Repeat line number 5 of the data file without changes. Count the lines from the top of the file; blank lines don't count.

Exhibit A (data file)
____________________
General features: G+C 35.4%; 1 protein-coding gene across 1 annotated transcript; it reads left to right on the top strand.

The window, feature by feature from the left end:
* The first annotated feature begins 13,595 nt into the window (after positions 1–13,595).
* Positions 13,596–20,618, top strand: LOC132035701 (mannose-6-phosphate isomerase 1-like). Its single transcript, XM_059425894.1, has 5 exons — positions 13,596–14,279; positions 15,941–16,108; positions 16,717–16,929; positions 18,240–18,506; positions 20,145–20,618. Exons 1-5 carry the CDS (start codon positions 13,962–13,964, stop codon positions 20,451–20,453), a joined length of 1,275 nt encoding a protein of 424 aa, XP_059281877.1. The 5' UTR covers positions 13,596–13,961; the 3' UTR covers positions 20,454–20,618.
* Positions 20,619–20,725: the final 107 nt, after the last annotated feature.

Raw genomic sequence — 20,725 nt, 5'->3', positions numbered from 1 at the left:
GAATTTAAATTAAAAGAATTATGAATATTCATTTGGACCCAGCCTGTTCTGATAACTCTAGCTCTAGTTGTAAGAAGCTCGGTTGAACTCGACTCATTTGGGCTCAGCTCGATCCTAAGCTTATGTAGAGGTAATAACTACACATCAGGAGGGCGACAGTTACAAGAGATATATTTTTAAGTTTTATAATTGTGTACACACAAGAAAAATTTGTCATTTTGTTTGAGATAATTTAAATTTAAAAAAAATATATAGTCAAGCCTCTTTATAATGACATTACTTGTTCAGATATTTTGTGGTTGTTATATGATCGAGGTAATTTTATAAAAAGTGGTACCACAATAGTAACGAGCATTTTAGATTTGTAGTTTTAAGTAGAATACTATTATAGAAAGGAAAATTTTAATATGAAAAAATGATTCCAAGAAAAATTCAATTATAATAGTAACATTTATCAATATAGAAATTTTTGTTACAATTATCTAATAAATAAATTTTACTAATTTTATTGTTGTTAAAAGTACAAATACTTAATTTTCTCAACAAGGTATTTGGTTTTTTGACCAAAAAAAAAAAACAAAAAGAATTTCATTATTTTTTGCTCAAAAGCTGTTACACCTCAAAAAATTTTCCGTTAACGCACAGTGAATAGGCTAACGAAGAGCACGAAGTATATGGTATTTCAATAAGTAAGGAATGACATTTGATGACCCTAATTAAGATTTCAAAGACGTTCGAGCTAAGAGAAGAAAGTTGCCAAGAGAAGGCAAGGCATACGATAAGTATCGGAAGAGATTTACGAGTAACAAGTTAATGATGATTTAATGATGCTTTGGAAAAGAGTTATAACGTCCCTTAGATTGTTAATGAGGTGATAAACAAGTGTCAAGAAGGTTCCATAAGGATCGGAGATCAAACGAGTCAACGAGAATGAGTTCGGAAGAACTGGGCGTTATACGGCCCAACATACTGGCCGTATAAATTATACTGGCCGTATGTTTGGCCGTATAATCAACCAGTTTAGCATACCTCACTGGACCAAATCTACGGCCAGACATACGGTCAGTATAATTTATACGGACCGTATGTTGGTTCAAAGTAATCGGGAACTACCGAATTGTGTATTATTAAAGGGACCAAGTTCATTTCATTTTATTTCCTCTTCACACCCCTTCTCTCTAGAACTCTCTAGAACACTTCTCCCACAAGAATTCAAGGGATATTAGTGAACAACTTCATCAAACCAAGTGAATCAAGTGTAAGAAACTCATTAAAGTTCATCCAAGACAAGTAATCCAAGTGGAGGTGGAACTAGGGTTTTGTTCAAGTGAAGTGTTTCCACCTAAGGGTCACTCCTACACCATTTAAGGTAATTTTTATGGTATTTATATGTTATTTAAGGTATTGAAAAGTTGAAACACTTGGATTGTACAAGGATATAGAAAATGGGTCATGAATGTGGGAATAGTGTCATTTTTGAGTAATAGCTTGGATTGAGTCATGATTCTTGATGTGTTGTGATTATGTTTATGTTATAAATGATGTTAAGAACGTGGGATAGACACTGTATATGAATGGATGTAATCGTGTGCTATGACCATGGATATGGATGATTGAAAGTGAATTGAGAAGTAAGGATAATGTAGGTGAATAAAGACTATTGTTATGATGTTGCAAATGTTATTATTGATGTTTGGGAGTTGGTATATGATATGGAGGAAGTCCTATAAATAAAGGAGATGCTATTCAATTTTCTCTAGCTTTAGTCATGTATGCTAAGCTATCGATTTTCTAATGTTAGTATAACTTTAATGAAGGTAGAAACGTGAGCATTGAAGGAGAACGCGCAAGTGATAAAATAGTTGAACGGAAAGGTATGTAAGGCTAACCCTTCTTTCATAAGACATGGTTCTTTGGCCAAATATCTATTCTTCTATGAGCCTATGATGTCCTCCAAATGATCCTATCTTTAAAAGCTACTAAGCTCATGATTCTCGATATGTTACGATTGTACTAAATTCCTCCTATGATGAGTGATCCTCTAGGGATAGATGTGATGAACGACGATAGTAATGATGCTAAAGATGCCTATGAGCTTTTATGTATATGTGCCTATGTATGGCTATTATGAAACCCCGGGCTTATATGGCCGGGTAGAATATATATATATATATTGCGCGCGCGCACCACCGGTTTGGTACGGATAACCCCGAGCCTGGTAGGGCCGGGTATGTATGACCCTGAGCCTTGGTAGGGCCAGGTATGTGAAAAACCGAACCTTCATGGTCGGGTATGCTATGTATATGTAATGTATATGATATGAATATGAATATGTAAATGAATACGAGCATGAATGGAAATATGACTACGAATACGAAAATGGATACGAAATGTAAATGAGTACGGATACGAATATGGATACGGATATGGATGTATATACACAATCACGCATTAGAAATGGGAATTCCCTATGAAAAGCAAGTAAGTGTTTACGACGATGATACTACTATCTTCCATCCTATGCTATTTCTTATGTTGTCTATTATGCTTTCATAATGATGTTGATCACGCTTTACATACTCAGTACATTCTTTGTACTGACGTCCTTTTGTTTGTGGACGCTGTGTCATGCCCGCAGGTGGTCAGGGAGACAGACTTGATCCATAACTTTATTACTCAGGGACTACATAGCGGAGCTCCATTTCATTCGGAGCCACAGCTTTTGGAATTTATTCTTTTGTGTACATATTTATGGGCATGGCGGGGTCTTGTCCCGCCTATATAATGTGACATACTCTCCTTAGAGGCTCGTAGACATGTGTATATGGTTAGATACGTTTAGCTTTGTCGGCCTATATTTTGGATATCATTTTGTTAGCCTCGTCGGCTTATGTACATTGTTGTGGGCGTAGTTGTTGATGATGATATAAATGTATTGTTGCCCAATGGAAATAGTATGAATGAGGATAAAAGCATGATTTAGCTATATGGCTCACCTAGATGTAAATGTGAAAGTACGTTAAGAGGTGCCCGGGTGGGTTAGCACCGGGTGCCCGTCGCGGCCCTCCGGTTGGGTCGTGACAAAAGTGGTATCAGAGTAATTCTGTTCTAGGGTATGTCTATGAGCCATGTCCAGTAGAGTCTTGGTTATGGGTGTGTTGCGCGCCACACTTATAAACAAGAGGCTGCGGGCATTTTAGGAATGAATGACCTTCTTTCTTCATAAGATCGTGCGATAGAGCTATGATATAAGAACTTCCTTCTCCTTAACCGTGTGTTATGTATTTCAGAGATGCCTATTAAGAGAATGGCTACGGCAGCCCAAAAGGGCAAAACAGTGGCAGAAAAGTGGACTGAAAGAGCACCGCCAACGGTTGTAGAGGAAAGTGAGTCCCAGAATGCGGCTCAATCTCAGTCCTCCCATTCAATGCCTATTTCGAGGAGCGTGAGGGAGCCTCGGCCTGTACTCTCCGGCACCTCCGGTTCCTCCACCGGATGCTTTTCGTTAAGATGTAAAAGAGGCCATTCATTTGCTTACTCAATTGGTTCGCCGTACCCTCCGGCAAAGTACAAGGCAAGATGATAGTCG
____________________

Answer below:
* Positions 20,619–20,725: the final 107 nt, after the last annotated feature.